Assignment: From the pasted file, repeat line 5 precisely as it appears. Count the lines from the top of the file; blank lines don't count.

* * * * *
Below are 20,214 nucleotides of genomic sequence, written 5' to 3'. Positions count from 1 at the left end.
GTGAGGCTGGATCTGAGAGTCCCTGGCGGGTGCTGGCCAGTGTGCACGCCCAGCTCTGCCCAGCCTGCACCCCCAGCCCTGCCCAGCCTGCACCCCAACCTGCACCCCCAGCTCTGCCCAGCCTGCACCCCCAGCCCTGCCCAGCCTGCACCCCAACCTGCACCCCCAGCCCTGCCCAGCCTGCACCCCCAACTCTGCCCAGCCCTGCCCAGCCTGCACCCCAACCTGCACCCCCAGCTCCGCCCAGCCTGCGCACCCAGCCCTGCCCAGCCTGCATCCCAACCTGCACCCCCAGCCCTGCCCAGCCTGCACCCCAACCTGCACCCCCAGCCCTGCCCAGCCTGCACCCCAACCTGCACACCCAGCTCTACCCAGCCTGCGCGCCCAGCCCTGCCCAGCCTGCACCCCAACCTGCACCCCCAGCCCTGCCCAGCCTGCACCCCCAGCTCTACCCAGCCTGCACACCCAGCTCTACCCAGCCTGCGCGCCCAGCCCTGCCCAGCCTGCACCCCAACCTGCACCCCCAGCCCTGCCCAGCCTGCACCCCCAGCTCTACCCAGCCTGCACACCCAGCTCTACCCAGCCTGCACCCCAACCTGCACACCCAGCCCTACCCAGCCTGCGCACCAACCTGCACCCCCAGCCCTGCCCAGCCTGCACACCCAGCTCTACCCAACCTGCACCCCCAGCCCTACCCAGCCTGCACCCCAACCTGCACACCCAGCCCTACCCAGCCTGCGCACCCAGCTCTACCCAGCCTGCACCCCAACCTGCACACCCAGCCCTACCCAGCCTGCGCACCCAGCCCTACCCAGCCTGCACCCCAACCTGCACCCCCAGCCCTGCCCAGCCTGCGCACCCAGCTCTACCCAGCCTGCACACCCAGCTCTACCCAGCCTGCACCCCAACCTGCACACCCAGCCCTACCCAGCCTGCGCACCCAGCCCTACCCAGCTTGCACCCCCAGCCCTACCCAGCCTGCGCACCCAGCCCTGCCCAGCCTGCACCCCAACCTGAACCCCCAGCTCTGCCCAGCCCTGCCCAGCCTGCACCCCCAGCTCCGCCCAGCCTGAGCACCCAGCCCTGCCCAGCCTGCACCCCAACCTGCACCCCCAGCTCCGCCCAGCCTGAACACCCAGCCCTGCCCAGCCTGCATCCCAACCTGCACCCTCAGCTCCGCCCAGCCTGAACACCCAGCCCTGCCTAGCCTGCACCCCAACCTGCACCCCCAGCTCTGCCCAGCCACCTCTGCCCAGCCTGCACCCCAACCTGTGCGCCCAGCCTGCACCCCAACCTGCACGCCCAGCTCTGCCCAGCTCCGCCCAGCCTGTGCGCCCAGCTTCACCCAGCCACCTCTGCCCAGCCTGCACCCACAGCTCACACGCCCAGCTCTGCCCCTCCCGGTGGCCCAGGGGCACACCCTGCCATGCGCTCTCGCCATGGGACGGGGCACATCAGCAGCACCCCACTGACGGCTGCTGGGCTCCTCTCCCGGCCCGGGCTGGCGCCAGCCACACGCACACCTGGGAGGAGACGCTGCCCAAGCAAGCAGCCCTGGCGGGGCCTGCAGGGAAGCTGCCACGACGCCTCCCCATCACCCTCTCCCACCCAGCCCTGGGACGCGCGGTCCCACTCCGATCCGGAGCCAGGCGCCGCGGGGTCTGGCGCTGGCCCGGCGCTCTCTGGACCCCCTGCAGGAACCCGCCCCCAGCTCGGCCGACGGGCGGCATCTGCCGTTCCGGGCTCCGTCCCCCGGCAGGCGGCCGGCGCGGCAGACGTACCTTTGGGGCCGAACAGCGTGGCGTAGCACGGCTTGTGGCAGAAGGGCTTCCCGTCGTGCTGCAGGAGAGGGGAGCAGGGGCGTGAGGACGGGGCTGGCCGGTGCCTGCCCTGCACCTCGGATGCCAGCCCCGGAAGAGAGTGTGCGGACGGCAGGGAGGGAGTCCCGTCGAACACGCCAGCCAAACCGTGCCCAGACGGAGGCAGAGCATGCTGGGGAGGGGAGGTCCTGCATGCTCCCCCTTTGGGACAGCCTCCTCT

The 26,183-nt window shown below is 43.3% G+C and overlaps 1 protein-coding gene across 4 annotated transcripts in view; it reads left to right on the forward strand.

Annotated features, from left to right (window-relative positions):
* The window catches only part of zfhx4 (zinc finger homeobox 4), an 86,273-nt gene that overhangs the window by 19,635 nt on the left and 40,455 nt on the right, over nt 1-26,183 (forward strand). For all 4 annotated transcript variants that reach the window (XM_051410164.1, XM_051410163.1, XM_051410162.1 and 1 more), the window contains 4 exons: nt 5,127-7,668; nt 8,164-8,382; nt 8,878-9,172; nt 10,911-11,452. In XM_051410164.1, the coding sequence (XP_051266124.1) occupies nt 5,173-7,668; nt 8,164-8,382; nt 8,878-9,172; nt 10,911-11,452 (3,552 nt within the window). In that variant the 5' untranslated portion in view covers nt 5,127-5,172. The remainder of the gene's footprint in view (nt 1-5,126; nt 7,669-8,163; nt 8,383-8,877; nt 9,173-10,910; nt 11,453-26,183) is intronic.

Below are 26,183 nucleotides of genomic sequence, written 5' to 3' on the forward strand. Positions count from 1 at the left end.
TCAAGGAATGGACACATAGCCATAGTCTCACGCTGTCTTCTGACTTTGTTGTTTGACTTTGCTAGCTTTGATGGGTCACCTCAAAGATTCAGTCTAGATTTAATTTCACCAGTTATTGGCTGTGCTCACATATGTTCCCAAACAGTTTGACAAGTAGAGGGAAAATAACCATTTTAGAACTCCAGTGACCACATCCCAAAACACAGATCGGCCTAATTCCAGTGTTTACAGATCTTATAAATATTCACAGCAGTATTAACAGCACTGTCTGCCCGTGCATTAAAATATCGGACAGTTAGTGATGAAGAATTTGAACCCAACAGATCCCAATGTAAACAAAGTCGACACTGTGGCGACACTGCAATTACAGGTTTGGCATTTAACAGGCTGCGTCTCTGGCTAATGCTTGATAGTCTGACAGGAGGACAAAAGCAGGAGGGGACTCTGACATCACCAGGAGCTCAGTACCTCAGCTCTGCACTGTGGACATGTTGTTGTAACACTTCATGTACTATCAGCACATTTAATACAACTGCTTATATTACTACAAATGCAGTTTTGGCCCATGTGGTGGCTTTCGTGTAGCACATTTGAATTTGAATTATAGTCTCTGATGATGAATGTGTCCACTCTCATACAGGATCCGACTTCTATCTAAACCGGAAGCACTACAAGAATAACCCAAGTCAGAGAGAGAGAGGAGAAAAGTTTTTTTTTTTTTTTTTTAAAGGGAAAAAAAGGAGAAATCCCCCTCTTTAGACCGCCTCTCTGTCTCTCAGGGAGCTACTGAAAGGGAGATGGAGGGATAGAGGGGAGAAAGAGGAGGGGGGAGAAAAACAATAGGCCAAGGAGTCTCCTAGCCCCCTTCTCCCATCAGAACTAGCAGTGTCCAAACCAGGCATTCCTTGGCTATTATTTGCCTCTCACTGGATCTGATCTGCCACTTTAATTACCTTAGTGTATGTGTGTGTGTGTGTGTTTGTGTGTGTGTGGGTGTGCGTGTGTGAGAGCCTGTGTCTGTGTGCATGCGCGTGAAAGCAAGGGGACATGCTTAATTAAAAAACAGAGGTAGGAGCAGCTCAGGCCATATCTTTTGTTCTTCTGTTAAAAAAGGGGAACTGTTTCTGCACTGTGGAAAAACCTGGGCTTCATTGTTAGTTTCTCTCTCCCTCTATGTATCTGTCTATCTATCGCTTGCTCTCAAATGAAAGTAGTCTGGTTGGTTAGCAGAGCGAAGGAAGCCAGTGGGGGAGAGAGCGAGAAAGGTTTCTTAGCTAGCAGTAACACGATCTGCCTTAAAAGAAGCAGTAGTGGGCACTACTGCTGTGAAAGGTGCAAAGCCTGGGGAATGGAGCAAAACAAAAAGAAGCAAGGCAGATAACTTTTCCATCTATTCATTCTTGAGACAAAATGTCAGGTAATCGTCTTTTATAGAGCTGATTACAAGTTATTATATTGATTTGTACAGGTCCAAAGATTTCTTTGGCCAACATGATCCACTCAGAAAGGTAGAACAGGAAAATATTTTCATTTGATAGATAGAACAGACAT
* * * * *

* The window catches only part of zfhx4 (zinc finger homeobox 4), an 86,273-nt gene that overhangs the window by 19,635 nt on the left and 40,455 nt on the right, over nt 1-26,183 (forward strand). For all 4 annotated transcript variants that reach the window (XM_051410164.1, XM_051410163.1, XM_051410162.1 and 1 more), the window contains 4 exons: nt 5,127-7,668; nt 8,164-8,382; nt 8,878-9,172; nt 10,911-11,452. In XM_051410164.1, the coding sequence (XP_051266124.1) occupies nt 5,173-7,668; nt 8,164-8,382; nt 8,878-9,172; nt 10,911-11,452 (3,552 nt within the window). In that variant the 5' untranslated portion in view covers nt 5,127-5,172. The remainder of the gene's footprint in view (nt 1-5,126; nt 7,669-8,163; nt 8,383-8,877; nt 9,173-10,910; nt 11,453-26,183) is intronic.